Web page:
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Coat of arms of the Princes of Hohenlohe-Langenburg

Hohenlohe-Langenburg (German pronunciation: [hoːənˌloːə ˈlaŋənbʊɐ̯k]) was a German county and later principality in the Holy Roman Empire. It was located in the current northeastern Baden-Württemberg, Germany, around Langenburg. Since the medieval times this small state was ruled by the House of Hohenlohe, counts and since 1764 ruling Princes of the Holy Roman Empire, until 1806. The princely House of Hohenlohe-Langenburg still owns and lives in Langenburg Castle today.


Langenburg Castle

In 1253 the town and castle of Langenburg were inherited by the lords of Hohenlohe, after the lords of Langenburg had become extinct. Despite repeated divisions in the 13th and 15th centuries and a donation to the Teutonic Order of 1219, the House of Hohenlohe was able to form an almost complete territory of which Langenburg was a part. The lordship of Hohenlohe was elevated to the status of a county in 1495. The house often divided its possessions so that different lines emerged and sometimes merged again later.

In 1586–1590, the Neuenstein line split into the Langenburg side line under Count Friedrich. Of the Protestant branch of Hohenlohe-Neuenstein, which underwent several partitions and inherited the county of Gleichen in Thuringia (with its residence in Ohrdruf) in 1631, the senior line became extinct in 1805, while in 1701 the junior line divided itself into three branches, those of Hohenlohe-Langenburg, Hohenlohe-Ingelfingen and Hohenlohe-Kirchberg. Hohenlohe-Langenburg was raised from a county to a principality in 1701, and was mediatised to Württemberg in 1806.

The House of Hohenlohe-Langenburg remained Protestant, and has remained closely related to Europe's Protestant ruling dynasties. Queen Adelaide of the United Kingdom was a Hohenlohe-Langenburg on her mother's side and her cousin, Prince Ernst, married in 1828 Feodora of Leiningen, the half-sister of the future Queen Victoria. In 1896, Feodora's grandson, another Prince Ernst, married Victoria's granddaughter, Princess Alexandra of Edinburgh and Saxe-Coburg-Gotha. Prince Gottfried (1897–1960) was married in 1931 to his second cousin once removed, Princess Margarita of Greece and Denmark (1905–1981). She was the eldest daughter of Prince Andrew of Greece and Denmark and his wife Princess Alice of Battenberg, and sister of Prince Philip, Duke of Edinburgh. The British royal family therefore still occasionally visit Langenburg and, conversely, the Hohenlohe-Langenburgs are regular guests at the British court.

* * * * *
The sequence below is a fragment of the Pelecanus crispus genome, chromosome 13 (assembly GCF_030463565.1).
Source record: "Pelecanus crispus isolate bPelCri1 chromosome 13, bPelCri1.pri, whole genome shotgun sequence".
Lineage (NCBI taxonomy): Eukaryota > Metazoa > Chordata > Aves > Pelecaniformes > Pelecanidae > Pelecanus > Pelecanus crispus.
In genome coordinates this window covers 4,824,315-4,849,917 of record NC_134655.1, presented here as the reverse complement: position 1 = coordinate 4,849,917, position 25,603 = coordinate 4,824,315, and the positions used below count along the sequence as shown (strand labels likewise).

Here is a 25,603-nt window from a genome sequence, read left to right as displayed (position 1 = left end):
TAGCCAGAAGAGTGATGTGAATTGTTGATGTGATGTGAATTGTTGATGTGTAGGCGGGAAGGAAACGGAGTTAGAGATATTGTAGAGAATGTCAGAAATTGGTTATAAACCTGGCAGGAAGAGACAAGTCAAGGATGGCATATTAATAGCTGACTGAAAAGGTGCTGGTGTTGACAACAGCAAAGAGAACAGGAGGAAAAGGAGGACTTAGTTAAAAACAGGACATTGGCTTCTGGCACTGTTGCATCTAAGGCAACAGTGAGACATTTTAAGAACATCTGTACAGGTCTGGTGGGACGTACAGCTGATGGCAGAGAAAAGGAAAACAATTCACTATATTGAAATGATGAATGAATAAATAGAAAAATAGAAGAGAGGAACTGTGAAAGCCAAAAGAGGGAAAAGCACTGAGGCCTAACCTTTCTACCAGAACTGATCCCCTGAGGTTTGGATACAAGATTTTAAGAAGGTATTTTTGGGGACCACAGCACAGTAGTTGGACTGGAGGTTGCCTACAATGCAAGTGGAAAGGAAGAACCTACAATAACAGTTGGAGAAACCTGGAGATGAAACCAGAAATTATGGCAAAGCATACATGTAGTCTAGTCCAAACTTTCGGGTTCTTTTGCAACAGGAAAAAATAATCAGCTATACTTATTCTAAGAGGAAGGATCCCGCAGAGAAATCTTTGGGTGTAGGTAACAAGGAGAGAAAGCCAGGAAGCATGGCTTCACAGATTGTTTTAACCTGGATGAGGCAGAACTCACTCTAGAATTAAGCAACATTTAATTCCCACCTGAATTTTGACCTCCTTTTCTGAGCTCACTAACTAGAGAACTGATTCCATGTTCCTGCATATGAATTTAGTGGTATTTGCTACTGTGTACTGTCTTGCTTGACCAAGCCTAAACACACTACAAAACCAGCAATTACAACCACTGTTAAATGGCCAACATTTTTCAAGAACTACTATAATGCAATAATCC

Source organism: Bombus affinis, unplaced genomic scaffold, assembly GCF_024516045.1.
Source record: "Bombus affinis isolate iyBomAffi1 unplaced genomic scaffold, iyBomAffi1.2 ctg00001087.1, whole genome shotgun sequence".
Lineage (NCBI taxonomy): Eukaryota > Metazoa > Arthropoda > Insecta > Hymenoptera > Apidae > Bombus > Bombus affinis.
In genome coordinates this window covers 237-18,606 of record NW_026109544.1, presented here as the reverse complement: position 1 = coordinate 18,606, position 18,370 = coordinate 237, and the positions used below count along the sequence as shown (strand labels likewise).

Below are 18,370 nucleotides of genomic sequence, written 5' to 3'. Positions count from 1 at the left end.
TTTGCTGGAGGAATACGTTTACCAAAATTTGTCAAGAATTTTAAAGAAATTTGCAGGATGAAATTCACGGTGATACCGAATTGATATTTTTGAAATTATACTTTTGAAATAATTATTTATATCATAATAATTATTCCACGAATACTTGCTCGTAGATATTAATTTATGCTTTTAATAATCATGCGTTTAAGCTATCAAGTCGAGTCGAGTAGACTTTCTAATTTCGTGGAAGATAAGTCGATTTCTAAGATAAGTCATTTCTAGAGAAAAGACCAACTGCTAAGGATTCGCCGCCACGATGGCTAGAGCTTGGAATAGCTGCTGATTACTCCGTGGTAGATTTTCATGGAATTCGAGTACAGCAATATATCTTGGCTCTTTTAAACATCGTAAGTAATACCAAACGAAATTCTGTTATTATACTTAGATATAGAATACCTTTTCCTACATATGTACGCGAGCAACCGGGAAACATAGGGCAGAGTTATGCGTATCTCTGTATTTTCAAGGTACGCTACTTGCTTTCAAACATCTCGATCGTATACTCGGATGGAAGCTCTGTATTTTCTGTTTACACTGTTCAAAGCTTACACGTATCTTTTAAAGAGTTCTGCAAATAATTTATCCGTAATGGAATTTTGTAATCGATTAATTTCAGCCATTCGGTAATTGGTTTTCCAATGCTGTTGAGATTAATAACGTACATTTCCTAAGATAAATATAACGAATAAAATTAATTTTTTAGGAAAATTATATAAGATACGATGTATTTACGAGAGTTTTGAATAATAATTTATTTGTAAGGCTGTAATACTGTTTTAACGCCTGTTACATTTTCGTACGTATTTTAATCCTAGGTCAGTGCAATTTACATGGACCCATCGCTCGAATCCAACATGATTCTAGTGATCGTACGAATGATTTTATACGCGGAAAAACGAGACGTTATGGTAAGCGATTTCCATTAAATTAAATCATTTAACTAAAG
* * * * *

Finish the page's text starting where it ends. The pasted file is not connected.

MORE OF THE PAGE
Rothenhaus, Bohemia

Prince Karl Gustav Wilhelm (1777–1866) of Hohenlohe-Langenburg, who came from a younger branch, founded a Catholic, Bohemian branch at Rothenhaus Castle (today Červený Hrádek Castle in Jirkov, Czech Republic) in the 19th century. As one of 16 mediatized princely houses of the former Holy Roman Empire, then residing in Austria-Hungary, this family had a hereditary seat in the House of Lords (Austria). Prince Max Egon (1897–1968) tried to prevent the occupation of Czechoslovakia by Hitler in 1938 through diplomatic negotiations with the British government. After World War II, Prince Max Egon was expropriated by the communist government. Due to the wealthy Spanish origins of his wife, his descendants still live mainly in Spain, among them the late Prince Alfonso of Hohenlohe-Langenburg and Princess Victoria of Hohenlohe-Langenburg, 20th Duchess of Medinaceli.

Counts of Hohenlohe-Langenburg (1610–1764)[edit]

Princes of Hohenlohe-Langenburg (1764–1806; titular to the present)[edit]

Antique print of the princely arms

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